Notice how this puts Claire on the spot, not in a challenging way, but in a way that asks her to share her thoughts and feelings and to be candid. Also notice how the closing question is a softer way of asking:
Was I just imagining things or did you interpret my idea as meaning that you are primarily motivated by money and feel misunderstood?
While that level of directness and request for authentic sharing is appropriate in personal relationships and strong, open professional relationships, it might be too much for most people, especially when talking with their manager.
Feel safe to be open
Hopefully, with the more indirect approach suggested first, and with Stephen demonstrating an open, non-defensive posture during the conversation, Claire would feel safe enough to talk openly and answer this question without Stephen having to ask.
The key point, though, is to be willing to bring up the issue and balance directness with sensitivity, so the person is likely to feel invited into a conversation, not challenged.
Because this was part of a lunch conversation and Stephen was not a coaching client, I didn’t follow up with him to see if he had the conversation. I wouldn’t be surprised — given how reluctant most people are to have potentially awkward conversations — if he did NOT bring it up and hoped Claire would eventually forget about it. She won’t.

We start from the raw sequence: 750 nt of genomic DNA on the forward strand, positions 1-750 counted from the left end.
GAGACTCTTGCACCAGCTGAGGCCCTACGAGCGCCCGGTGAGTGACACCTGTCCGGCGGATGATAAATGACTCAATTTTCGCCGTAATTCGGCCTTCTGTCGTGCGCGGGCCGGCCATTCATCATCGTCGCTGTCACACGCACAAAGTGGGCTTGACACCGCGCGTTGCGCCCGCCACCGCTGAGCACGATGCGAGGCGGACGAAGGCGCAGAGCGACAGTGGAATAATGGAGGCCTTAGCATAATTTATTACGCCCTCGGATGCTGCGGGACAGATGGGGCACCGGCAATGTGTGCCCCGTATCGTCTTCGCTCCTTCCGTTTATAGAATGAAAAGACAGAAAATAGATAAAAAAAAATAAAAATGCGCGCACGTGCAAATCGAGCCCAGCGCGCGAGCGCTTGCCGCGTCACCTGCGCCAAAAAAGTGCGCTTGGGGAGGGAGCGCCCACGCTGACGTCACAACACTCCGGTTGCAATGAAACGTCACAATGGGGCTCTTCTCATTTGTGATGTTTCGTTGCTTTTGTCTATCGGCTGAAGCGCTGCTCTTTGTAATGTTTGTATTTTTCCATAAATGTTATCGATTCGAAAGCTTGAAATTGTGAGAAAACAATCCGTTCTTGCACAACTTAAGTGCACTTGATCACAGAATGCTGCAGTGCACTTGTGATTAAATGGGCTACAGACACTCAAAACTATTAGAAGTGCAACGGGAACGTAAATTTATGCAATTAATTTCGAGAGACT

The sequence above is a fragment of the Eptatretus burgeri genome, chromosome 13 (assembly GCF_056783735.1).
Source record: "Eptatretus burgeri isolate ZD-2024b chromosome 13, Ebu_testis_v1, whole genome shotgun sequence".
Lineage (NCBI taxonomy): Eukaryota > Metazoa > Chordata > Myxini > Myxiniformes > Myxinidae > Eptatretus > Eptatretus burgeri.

Do you need to clear the air?
As you think about the people you work with, are there any that come to mind when you think, “It would be SO nice to clear the air with this person?”
Is there anyone who comes to mind when you finish this sentence fragment: “I wish there wasn’t that weird tension between me and ________?”
Are there misunderstandings or possible misunderstandings that are either leaving you feeling unsettled or getting in the way of your working as well with that person as possible? Are you hoping that if you ignore it, maybe they’ll forget about it?
How about being brave and bringing it up, or talking first with a wise colleague or coach about how to approach the issue?
Think about the difference it would make if you had the conversation and it cleared the air.
You might be thinking “What if it makes it worse?”
That’s possible and must be factored into your decision and your fallback plan. That being said, I’ve found throughout the years that when I do the work to go into the conversation in a productive emotional and mental state, and I think through how to best bring up the issue, the results can be amazing.
Yours can too if you do the work, then have the conversation.
If you have other suggestions for readers about how to bring up these kinds of issues, please share below.